Tides are the daily swells and sags of ocean waters relative to coastlines due to the gravitational pull of the moon and the sun. Although the moon is much smaller in mass than the sun, it exerts a larger gravitational force because of its relative proximity to earth.
This force of attraction causes the oceans to rise along a perpendicular axis between the moon and earth. Because of the earth’s rotation, the rise of water moves opposite to the direction of the earth’s rotation, creating the rhythmic rise and sag of coastal water.
These tidal waves are slow in frequency (about one cycle every 12 h), but contain tremendous amounts of KE, which is probably one of the major untapped energy resources of earth.
All coastal areas experience two high tides and two low tides over a period of slightly more than 24 hours. For those tidal differences to be harnessed into electricity, the difference between high and low tides must be more than 16 feet (or at least 5 meters). However, the number of sites on earth with tidal ranges of this magnitude is limited.
How does Tidal Energy Work
The technology required to convert tidal energy into electricity is very similar to the technology used in wind energy. The common designs are the free-flow system (also called tidal stream or tidal mill) and the dam system (also known as barrage or basin system).
The tidal energy turbine has its blades immersed in oceans or rivers at the path of strong tidal currents. The current rotates the blades that are attached to an electrical generator mounted above the water level.
Tidal mills produce much more power than wind turbines because the density of the water is 800–900 times the density of air. The power of the tidal current Ptidal
Where A = the sweep area of the turbine blades (m2 ); v = the velocity of water (m/s); δ = the water density (1000 kg/m3 ).
Because the water density is high (about 1025 kg/m3 ), the tidal current has much higher power density than wind.
When tidal turbines are placed in areas with strong currents, they can produce large amounts of power. Tidal turbines look like wind turbines. They are arrayed underwater in rows as in some wind farms.
The turbines function best where coastal currents run between 3.6 and 4.9 knots (4 and 5.5 mph). In currents of that speed, a 49.2-foot (15-meter) diameter tidal turbine can generate as much energy as a 197-foot (60-meter) diameter wind turbine. Ideal locations for tidal turbine farms are close to shore in water 65.5–98.5 feet (20–30 meters) deep.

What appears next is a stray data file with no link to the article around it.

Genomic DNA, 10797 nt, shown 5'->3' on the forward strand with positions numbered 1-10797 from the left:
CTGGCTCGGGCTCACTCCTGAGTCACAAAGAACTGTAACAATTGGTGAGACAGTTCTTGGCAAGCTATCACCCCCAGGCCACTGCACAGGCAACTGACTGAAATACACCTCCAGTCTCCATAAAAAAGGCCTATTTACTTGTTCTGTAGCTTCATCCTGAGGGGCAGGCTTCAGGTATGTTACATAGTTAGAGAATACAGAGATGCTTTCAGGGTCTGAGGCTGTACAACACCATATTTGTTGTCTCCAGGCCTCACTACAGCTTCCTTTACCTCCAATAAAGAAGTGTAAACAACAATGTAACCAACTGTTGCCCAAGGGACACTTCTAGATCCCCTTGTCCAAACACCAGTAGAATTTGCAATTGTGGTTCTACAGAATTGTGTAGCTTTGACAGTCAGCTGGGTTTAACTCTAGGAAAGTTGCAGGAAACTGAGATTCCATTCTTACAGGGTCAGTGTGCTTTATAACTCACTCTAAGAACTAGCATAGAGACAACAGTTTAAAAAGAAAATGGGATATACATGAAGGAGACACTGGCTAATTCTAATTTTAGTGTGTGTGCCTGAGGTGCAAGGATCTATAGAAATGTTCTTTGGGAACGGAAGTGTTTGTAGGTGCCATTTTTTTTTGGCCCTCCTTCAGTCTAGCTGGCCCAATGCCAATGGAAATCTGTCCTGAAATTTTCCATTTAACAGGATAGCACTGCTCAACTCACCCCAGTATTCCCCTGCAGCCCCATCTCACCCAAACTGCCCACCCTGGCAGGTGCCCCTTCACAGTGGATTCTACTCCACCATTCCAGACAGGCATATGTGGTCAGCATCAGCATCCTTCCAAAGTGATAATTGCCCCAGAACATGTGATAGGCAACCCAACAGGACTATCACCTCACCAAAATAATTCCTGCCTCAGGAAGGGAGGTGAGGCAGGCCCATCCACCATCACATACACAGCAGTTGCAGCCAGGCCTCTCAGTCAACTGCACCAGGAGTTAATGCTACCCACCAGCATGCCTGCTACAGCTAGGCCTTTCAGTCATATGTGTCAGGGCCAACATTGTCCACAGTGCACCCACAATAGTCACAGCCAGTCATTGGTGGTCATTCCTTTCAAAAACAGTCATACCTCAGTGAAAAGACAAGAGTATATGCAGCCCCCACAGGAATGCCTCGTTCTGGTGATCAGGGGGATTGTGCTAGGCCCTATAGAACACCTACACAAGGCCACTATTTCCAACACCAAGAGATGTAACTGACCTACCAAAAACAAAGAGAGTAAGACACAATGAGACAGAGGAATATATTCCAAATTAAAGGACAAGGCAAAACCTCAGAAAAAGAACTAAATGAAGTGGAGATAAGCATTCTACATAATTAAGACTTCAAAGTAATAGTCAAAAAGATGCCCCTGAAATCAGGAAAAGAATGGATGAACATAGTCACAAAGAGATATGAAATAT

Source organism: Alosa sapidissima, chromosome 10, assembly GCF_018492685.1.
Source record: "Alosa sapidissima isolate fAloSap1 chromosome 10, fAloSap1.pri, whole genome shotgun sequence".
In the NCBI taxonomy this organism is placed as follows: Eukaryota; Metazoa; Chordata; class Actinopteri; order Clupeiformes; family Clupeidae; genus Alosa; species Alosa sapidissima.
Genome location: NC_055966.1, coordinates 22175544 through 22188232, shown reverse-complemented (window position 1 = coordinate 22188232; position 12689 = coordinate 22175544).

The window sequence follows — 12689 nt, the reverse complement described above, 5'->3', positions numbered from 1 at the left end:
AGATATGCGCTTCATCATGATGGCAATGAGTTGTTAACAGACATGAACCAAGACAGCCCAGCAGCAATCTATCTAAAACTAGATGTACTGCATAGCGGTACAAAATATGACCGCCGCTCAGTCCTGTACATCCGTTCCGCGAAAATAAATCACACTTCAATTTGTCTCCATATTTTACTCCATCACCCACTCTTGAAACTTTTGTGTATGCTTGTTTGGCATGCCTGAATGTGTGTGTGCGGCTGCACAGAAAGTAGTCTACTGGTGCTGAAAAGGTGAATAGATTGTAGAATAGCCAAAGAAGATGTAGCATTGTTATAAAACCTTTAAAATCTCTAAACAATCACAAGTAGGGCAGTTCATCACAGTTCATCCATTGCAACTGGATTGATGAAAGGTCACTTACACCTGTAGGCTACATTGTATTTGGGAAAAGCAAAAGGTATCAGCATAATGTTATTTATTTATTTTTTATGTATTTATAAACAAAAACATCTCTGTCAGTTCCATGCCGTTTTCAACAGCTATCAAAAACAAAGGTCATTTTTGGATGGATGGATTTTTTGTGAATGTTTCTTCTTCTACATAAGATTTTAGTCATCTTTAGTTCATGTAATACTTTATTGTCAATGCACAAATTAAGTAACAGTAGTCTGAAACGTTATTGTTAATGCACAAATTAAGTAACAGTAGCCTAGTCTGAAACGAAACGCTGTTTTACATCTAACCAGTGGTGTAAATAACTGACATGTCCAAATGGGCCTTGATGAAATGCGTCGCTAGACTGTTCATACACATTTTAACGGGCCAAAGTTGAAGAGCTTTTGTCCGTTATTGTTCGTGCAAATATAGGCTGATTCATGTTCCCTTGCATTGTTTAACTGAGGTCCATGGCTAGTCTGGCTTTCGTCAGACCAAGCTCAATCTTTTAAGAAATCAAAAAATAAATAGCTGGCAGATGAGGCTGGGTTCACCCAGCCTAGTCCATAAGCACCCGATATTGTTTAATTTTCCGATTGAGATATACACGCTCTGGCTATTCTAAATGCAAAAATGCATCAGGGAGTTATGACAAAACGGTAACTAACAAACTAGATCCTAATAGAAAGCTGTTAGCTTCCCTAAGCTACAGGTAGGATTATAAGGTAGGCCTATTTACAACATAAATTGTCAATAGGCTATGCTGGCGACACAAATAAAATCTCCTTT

A barrage or dam is typically used to convert tidal energy into electricity by forcing water through turbines, which rotate a generator. Gates and turbines are installed along the dam.
When the tides produce an adequate difference in the level of water on the opposite sides of the dam, the gates are opened. The water then flows through the turbines. The turbines turn an electric generator to produce electricity.
The barrage energy system, which is also known as a dam-type tidal system, is shown in Figure 1. It is most suited for inlets where a channel connects an enclosed lagoon to the open sea. At the mouth of the channel, a dam is constructed to regulate the flow of the tidal water in either direction. A turbine is installed inside a conduit connecting the two sides of the dam.
At high tides, the water moves from the sea to the lagoon through the turbine as shown in Figure 1a. The turbine and its generator convert the KE of the water into electrical energy. When the tide is low, the water stored in the lagoon at high tides goes back to the sea and turns the turbine in the appropriate direction, thereby producing electricity.
If Hhigh is the head of the high water side of the dam and Hlow is the head of the low water side of the dam, as shown in Figure 1b, the average of the difference in heads ∆H between the waters on the two sides of the dam is given by
The difference in hydraulic heads of the tide determines the amount of energy that can be captured. We can compute the PE of a body of water with a higher head than the rest of the ocean.
PE = mg∆H (Equation 3)
Where m = the mass of water moving from the high head side to the low head side; g = the acceleration of gravity. Therefore, the PE of water is directly proportional to the difference in head.
The barrage of the tidal energy should be located in areas with high amplitude of tides. Tidal fences look like giant turnstiles. They can reach across channels between small islands or across straits between the mainland and an island. The turnstiles spin via tidal currents typical of coastal waters.
Some of these currents run at 5.6–9 miles/ hour and generate as much energy as winds of much higher velocity. Because seawater has a much higher density than air, ocean currents carry significantly more energy than air currents (wind).
Environmental and Economic Challenges
Tidal power plants that dam estuaries can impede sea life migration, and silt buildups behind such facilities can affect local ecosystems. Tidal fences may also disturb sea life migration. But new types of tidal turbines can be designed to avoid any migratory paths and can be less environmentally damaging.
It does not cost much to operate tidal power plants, but their construction costs are high, which lengthens payback periods. As a result, the cost per kilowatt-hour of tidal power is not competitive with conventional fossil fuel power.
Related Post: Tidal Power Plant Working